A noble Lord:

Shame!

Photo of Lord Newby Lord Newby Lords Spokesperson (HM Treasury) (Whip), Captain of the Queen's Bodyguard of the Yeomen of the Guard (HM Household) (Deputy Chief Whip, House of Lords)

In Committee, the issue of the second line of defence was the subject of more debate than anything else. I, and other noble Lords, received a lot of lobbying from all sides of the industry and consumer groups about the need for a second line of defence. So I am pleased that other noble Lords are as pleased as I was when I heard, at the end of last week, that the FCA was planning to announce yesterday that it would make new rules by April to protect consumers as they make decisions on how to access and use their pension savings in later life. The Government share the aspirations of the noble Lords, Lord Bradley and Lord Hutton, that we should put in place a new system which gives the maximum opportunity for people to take informed decisions, because we accept that these decisions are, very often, for life and have very significant consequences.

Yesterday evening, I circulated the FCA announcement to noble Lords who had taken part in earlier debates. In short, the rules will introduce a second line of defence. Pension providers will be required to ask consumers seeking to access their pension savings about key aspects of their circumstances relating to the choice that they are making and give relevant risk warnings in response to the answers. This is a very important element: we are keen not simply to have another tick-box exercise, which we could have done at this point. Providers will also have to highlight that guidance from the Pension Wise service, or regulated advice, can help them to avoid making a poorly informed decision. The FCA will also require that messages should be delivered to consumers in direct and simple language.

The FCA announcement illustrates precisely why the amendments we are considering are not needed. The FCA already has a duty to ensure that the retirement income market is working for consumers captured under its statutory objectives, including its objective to secure an appropriate degree of protection for consumers. The announcement demonstrates just how seriously the FCA is taking this duty. It would also be unusual to legislate to give the FCA a specific objective in relation to one sort of investment—pensions—and to do so outside the Financial Services and Markets Act.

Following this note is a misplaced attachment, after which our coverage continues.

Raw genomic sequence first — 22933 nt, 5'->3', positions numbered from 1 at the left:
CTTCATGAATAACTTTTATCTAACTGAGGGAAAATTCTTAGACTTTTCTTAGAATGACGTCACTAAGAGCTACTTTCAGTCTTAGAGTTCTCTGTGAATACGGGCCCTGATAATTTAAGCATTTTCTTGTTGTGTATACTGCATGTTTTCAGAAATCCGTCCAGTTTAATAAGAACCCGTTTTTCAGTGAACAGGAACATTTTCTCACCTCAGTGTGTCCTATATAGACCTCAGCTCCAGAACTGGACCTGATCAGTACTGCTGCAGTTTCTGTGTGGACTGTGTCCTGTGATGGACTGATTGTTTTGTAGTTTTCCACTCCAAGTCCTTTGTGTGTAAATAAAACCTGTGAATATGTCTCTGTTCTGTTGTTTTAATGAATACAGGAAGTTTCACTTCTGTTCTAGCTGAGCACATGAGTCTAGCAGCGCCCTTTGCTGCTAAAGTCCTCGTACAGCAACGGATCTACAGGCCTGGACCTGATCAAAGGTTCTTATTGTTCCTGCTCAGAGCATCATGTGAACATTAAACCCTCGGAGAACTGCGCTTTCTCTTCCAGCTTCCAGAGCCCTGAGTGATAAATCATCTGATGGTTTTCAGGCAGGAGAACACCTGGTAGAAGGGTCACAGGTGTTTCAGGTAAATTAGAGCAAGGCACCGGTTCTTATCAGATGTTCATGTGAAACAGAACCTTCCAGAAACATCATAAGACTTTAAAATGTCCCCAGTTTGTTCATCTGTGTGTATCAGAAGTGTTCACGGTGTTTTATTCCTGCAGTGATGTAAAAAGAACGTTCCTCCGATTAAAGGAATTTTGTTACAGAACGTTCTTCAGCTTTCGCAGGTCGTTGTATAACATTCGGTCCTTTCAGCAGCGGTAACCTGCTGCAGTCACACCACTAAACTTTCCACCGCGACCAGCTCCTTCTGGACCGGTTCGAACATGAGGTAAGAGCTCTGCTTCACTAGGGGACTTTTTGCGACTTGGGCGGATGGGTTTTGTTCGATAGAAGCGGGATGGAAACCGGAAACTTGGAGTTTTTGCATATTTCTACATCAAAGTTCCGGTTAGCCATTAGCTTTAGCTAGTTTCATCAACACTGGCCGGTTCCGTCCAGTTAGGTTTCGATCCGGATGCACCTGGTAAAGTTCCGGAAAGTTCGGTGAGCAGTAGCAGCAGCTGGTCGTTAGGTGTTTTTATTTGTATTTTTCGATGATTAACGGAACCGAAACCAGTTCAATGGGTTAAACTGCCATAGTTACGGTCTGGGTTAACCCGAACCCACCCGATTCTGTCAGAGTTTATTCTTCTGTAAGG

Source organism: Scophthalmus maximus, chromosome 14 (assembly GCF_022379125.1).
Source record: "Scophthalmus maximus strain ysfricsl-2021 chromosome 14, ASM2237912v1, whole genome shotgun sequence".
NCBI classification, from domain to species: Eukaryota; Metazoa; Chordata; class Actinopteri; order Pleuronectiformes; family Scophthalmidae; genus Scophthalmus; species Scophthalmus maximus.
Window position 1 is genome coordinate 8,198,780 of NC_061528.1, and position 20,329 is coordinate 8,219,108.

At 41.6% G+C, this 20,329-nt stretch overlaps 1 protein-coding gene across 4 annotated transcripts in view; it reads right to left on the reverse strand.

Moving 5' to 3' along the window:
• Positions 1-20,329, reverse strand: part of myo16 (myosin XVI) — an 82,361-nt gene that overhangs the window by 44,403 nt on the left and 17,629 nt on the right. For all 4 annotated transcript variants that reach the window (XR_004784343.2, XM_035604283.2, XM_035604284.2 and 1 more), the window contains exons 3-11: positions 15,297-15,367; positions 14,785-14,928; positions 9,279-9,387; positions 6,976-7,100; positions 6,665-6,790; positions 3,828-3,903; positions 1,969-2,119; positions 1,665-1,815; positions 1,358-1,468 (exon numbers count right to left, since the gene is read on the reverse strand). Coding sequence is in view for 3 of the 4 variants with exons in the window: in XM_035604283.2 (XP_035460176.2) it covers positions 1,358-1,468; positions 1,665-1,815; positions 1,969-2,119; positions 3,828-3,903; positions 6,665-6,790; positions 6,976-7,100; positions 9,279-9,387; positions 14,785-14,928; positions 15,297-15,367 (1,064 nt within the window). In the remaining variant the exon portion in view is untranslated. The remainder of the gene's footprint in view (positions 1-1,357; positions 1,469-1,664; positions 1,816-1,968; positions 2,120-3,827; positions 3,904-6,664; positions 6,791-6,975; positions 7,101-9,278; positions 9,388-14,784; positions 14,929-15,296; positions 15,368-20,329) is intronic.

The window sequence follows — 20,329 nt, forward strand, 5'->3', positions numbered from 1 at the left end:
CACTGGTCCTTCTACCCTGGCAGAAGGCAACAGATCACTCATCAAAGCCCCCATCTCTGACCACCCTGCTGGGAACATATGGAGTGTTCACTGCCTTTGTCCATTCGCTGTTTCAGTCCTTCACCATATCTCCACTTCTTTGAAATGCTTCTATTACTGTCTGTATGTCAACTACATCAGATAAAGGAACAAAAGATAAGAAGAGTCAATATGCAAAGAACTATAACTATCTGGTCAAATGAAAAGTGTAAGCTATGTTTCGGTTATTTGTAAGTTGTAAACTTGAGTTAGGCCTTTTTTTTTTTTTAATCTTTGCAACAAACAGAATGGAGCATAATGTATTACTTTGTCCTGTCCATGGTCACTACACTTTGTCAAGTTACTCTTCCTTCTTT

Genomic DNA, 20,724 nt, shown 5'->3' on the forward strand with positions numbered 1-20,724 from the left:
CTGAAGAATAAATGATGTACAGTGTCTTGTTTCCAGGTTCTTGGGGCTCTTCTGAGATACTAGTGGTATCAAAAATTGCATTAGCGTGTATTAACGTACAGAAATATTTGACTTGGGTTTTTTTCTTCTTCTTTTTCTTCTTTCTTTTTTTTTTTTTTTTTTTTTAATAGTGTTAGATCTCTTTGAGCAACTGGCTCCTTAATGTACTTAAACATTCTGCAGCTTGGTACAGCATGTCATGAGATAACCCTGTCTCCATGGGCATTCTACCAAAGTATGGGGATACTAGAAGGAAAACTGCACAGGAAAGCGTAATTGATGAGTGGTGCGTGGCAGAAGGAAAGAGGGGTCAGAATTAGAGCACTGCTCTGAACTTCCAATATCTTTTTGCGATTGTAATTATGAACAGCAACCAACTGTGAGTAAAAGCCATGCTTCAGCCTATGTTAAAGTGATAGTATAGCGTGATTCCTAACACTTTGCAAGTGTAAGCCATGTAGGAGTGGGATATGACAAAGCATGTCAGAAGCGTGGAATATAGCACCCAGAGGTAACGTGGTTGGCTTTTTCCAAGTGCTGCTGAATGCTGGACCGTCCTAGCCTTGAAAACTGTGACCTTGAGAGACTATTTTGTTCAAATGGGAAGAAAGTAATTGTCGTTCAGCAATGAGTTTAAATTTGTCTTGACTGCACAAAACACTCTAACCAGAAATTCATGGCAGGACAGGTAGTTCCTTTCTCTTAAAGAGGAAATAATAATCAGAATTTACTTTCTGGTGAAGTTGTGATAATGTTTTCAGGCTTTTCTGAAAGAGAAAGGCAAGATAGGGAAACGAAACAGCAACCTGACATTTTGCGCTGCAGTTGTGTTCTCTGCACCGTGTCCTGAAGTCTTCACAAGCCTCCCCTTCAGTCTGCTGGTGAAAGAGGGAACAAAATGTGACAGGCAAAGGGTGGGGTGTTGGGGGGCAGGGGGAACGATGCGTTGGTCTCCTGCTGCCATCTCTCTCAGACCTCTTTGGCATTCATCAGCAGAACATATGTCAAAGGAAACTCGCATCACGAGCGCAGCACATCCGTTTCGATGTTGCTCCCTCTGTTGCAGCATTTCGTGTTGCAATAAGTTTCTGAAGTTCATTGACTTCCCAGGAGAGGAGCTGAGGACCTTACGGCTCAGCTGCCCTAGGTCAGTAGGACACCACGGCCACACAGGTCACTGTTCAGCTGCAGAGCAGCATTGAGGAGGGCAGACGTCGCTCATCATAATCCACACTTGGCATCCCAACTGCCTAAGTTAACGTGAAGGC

I was asked a number of specific questions. The first related to the board agreeing the proposals. It is notable that the press release does not refer to the board. I suspect that this is not an unusual way of dealing with announcements that the FCA wishes to make between board meetings. I believe that there will be a board meeting next month at which the decisions announced yesterday will be ratified. It would be extremely unusual if the board were to go against the advice of its officials on a matter such as this. I am not on the board; its members are independent. However, if I were a betting man, I would be prepared to put my shirt on the likelihood of these new rules being ratified.

The second question was whether these are temporary or permanent rules. The temporary element of them relates to the fact that there has been no consultation. In order to get them in place in time, they have to be introduced quickly under a fast-track procedure. Again, while I cannot formally commit the board or the FCA, I think it is fair to say that there is no intention in anyone’s mind that this should be a temporary provision. The new rules have a long-term purpose; there is no temporary element. It is certainly the intention that there will be permanent rules—but, as I say, the transition from temporary to permanent involves the consultation process which they would normally undertake.

The third question related to whether trust-based schemes would also be covered. As the noble Lord, Lord Bradley, pointed out, the FCA will not cover trust-based schemes, but the DWP, which writes the regulations for trust-based schemes, is working with the Pensions Regulator to consider how this can best be dealt with for trust-based schemes on the same basis, so we have it in hand. This is a very recent development so far as the FCA is concerned; it was announced only yesterday.

Photo of Lord Bradley Lord Bradley Shadow Spokesperson (Work and Pensions), Shadow Spokesperson (Health)

I am grateful to the Minister. As the DWP is working on the issue with the Pensions Regulator, will it be on the same timetable for introducing such a second line of defence from 6 or 7 April?

Photo of Lord Newby Lord Newby Lords Spokesperson (HM Treasury) (Whip), Captain of the Queen's Bodyguard of the Yeomen of the Guard (HM Household) (Deputy Chief Whip, House of Lords)

My Lords, that is what we are hoping to achieve, so that everybody is working on the same basis. In making the announcement yesterday, the FCA demonstrated that it has listened to the many representations it has received directly, and to debates in your Lordships’ House. I am pleased that it has. In the light of that announcement, I hope that the noble Lord will feel able to withdraw the amendment.

Photo of Lord Bradley Lord Bradley Shadow Spokesperson (Work and Pensions), Shadow Spokesperson (Health)